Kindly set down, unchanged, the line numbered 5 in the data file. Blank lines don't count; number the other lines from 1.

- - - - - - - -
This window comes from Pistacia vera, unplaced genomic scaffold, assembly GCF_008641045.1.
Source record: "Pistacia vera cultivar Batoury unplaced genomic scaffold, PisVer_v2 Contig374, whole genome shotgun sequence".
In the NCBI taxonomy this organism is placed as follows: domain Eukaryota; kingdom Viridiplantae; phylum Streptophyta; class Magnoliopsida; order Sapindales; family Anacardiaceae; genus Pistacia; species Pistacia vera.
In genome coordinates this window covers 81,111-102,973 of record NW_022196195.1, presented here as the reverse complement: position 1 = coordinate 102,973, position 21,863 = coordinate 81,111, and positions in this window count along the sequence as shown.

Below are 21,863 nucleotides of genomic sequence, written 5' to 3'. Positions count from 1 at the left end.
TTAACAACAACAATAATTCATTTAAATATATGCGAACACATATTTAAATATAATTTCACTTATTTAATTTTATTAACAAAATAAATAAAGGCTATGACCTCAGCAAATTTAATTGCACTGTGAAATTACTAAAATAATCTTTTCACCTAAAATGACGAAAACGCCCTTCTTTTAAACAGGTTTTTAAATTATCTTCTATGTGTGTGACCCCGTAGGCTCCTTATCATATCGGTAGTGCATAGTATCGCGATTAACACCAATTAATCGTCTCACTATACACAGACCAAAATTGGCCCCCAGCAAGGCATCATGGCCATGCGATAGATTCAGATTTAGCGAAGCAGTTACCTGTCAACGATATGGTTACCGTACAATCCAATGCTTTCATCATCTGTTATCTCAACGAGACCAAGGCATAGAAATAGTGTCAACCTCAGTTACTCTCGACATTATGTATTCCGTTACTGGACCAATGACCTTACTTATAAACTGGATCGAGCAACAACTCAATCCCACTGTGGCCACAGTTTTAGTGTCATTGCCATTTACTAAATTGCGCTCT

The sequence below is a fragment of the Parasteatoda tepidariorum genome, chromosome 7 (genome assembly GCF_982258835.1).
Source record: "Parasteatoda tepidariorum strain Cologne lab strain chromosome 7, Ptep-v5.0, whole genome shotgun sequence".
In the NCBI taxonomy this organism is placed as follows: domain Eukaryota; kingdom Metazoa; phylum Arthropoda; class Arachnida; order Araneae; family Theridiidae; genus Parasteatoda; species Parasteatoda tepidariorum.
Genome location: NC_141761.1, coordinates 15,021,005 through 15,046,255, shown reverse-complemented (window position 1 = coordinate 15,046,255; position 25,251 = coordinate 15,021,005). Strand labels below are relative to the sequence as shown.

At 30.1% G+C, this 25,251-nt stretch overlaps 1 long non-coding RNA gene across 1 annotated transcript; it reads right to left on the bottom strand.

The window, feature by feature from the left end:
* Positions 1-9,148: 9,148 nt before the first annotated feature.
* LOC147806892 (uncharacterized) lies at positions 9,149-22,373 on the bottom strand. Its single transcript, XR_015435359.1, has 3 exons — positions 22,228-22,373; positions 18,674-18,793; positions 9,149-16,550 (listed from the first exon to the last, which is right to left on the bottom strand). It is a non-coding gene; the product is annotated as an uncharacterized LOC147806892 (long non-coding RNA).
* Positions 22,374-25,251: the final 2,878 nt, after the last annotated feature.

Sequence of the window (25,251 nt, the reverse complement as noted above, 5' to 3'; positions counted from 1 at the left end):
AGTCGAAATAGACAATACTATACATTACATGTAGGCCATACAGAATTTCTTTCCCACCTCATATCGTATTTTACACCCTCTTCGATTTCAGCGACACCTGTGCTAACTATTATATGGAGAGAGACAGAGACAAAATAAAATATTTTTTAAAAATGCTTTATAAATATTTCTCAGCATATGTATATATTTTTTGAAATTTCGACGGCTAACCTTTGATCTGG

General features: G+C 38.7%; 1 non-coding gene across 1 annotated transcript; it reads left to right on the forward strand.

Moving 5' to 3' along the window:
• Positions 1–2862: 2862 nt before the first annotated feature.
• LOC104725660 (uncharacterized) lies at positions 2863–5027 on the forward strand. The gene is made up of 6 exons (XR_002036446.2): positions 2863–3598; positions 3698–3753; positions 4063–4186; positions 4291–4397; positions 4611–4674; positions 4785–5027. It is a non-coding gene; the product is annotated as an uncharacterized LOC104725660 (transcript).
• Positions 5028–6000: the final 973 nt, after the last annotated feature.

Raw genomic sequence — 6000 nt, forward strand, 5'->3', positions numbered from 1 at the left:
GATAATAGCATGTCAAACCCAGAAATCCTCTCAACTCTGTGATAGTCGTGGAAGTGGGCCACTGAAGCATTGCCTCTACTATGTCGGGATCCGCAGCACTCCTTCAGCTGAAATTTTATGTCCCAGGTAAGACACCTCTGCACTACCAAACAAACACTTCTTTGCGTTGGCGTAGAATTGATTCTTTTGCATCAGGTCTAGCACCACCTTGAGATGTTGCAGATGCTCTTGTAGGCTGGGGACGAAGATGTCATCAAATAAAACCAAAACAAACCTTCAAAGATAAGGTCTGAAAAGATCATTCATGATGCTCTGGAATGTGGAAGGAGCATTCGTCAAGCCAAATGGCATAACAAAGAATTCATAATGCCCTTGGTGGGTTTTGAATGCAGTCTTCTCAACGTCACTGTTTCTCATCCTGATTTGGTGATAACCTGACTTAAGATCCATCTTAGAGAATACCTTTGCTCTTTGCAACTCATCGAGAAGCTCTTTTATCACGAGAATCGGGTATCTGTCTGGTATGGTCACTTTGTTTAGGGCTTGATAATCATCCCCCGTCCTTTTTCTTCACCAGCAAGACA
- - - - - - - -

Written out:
Below are 21,863 nucleotides of genomic sequence, written 5' to 3'. Positions count from 1 at the left end.